There is, therefore, but one evil, and that evil is this very illusion, this imagination of evil, of a distinction between it and the right. Thus the original fall or sin was nothing else than a separation of man from God, or rather the result of man's desire to be something by himself, separating himself from sunion and identity with God. Thus unintentionally man subjected himself to the world and to Satan, and became himself an illusion, a smoke which passes away and leaves nothing behind. So Pocquet says. "Ideo scriptuim est (?), 'Qui videt peccatum, peccatum ei manet et veritas in ipso non est'" (in Calvin, c. 23). From the Libertine point of view the nature of Christ did not materially differ from ours; he consisted, like other human beings, in divine spirit, such as dwells in us all, and in the sacrifice only the illusionary, or worldly part, was lost. However considered the whole history of Christ, and especially his crucifixion, death, and resurrection, had for them but a symbolical significance; his passion, etc., was, according to Calvin's strong expression, only "une farce on moralite jouee pour nous figurer le mystere de notre salut" only a type of the idea that sin was effaced and atoned for, while in reality, and in God's view, it was of no account in itself ("Chr. solum velut typus fuit, in quo contemplamur ea, quae ad salutem nostram requirit scriptura; e.g. cum aiunt, Christum abolevisse peccatum, sensus eorum est, Christum abolitioneem illam in persona sua representasse," c. 17).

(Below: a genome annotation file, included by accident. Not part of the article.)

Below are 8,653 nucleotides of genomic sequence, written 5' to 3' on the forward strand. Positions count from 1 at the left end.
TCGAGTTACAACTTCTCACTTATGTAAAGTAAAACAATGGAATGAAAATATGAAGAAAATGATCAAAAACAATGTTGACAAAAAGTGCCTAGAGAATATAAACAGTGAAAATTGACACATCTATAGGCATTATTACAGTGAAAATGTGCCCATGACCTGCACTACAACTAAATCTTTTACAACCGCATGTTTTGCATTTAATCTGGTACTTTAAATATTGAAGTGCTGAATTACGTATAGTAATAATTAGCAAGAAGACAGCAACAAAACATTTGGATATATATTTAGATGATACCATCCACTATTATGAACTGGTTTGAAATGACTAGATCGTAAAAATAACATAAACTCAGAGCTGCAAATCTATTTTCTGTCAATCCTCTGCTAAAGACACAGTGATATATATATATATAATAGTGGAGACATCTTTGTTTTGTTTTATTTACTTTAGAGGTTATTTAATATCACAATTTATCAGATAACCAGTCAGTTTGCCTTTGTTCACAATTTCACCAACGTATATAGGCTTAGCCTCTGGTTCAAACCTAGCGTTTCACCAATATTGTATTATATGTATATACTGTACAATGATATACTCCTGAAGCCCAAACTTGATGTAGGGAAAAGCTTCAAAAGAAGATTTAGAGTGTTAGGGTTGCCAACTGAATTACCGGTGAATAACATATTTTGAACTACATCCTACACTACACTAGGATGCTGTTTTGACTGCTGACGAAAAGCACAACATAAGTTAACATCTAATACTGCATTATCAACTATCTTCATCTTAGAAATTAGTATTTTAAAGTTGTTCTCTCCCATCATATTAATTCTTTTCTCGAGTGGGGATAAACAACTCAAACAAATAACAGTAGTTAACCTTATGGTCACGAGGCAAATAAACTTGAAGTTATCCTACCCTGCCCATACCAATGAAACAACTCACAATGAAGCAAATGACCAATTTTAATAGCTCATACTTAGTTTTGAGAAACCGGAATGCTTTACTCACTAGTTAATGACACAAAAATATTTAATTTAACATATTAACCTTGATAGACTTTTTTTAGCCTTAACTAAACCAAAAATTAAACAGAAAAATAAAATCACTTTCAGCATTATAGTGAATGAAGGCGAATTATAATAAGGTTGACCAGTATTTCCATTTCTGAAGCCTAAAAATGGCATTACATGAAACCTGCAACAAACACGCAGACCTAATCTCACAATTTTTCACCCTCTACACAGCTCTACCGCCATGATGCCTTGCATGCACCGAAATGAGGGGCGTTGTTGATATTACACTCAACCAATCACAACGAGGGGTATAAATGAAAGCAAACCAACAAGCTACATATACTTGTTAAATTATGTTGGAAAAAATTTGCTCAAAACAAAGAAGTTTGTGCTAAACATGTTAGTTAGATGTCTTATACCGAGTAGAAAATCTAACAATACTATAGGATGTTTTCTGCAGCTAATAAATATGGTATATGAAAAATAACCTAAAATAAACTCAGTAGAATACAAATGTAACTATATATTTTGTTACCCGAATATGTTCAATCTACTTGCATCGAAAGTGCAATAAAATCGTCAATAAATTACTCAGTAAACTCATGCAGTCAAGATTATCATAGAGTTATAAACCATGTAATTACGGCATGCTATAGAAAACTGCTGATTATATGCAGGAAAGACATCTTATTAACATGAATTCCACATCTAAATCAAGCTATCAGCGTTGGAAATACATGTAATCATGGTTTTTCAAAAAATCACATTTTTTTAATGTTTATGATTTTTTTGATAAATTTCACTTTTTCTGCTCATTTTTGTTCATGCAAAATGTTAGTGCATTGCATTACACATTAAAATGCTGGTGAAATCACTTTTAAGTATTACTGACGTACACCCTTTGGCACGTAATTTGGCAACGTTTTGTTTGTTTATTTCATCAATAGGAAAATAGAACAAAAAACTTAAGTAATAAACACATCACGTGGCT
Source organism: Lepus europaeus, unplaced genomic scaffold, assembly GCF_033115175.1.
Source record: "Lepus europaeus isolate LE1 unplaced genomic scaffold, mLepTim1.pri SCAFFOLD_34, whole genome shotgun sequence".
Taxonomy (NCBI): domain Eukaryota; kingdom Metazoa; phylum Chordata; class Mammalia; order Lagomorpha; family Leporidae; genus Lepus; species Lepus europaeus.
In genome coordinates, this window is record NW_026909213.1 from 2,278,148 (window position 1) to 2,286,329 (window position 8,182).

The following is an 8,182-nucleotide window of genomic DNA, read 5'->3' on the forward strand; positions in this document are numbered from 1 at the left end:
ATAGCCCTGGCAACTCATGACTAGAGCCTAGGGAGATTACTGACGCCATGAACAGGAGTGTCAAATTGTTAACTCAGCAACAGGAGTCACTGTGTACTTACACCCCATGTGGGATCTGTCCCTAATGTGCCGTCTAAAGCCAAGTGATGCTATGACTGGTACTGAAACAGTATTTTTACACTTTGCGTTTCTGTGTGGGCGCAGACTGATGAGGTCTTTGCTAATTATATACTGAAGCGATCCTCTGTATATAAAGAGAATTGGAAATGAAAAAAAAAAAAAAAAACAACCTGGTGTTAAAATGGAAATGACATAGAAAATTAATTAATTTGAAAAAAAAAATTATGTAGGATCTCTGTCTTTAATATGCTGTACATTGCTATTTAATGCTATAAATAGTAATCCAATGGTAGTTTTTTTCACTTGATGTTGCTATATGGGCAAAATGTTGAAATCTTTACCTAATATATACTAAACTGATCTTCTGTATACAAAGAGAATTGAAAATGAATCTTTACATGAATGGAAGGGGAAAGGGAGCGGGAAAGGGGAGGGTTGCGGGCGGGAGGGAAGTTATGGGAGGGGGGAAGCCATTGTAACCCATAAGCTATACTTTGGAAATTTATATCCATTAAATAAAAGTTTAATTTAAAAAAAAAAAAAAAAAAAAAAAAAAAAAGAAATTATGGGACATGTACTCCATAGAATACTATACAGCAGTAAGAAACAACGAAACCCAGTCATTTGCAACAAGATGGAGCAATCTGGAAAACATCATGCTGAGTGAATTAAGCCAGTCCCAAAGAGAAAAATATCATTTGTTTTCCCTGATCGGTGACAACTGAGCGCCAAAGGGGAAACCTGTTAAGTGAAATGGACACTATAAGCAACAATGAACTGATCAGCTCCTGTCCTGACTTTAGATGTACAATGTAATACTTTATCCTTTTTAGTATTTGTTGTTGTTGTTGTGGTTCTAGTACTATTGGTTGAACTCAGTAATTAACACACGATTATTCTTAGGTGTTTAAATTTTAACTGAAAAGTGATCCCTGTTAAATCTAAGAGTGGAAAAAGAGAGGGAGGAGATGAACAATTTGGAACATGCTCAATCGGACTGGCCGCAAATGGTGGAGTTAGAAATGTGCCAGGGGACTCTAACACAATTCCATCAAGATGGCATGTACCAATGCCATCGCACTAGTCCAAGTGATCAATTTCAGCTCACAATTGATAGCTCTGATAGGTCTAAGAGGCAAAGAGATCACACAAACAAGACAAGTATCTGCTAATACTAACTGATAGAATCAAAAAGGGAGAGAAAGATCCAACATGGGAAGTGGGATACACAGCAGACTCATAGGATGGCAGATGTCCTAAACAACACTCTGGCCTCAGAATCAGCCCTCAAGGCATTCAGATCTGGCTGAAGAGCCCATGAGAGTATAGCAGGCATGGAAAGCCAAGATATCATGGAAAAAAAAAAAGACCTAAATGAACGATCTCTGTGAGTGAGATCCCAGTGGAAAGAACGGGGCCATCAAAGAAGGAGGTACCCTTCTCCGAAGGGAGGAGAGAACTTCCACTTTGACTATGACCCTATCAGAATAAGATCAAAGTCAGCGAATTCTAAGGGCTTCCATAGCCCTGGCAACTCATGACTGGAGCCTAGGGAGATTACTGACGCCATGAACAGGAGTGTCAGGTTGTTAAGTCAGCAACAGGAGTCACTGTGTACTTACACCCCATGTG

But in so far as we are one in spirit with Christ, all that he underwent is as if we had undergone it; his exclamation, "It is finished," is true as well for us as for himself; sin has lost all significance so far as we are concerned, and the fight against sin, repentance, mortification of the flesh, etc., are no longer necessary. Neither can nor should the spirituialist be any longer subject to suffering, since Christ has suffered all. Here the idea and the reality, however, are in conflict ("Nam scriptum est: Factus sum totus homo. Cum factus sit totus homo [tout homme, in a twofold sense], accipiens naturam humanam, ac mortuus sit, potestne adhuc in his inferioribus locis mori? Magni esset erroris hoc credere," etc., ibidem, c. 23). Of course man should be born anew, but this new birth is secured when he regains the state of innocence of Adam before the fall; when in absolute filial unity with God, he neither sees nor knows sin, or, in other words, when he is no longer able to distinguish it from righteousness (modo ne amplius opinemur), and when able to follow the dictates of God's Spirit by virtue of natural impulse ("Sed si adhuc committamus delictum et ingrediamur hortum voluptatis, qui adhuc nobis prohibitus est, ne quid velimus facere, sed sinamus nos duci a vohulttate Dei. Alioqui non essemus exuti veteri serpente, qui est primus parens noster Adam, et videremus peccatum, sicut ipse et uxor ejus, etc. Nunc vivificati sumus cum sectundo Adamo; qui est Christus, non cernendo amplius peccatum, quia est mortuum," etc. ibidem; compare c. 18). Such a twice-born one is Christ, is God himself, to whom the Libertine returns after death, to be absorbed in him ("Hoc enim imaginantur, animam hominis, quae est Deus, ad seipsam redire, cum ad mortem ventum est, non ut tanquam anima humana, sed tanquam Deus ipse vivat, sicuti ab initio," c. 3 and 22).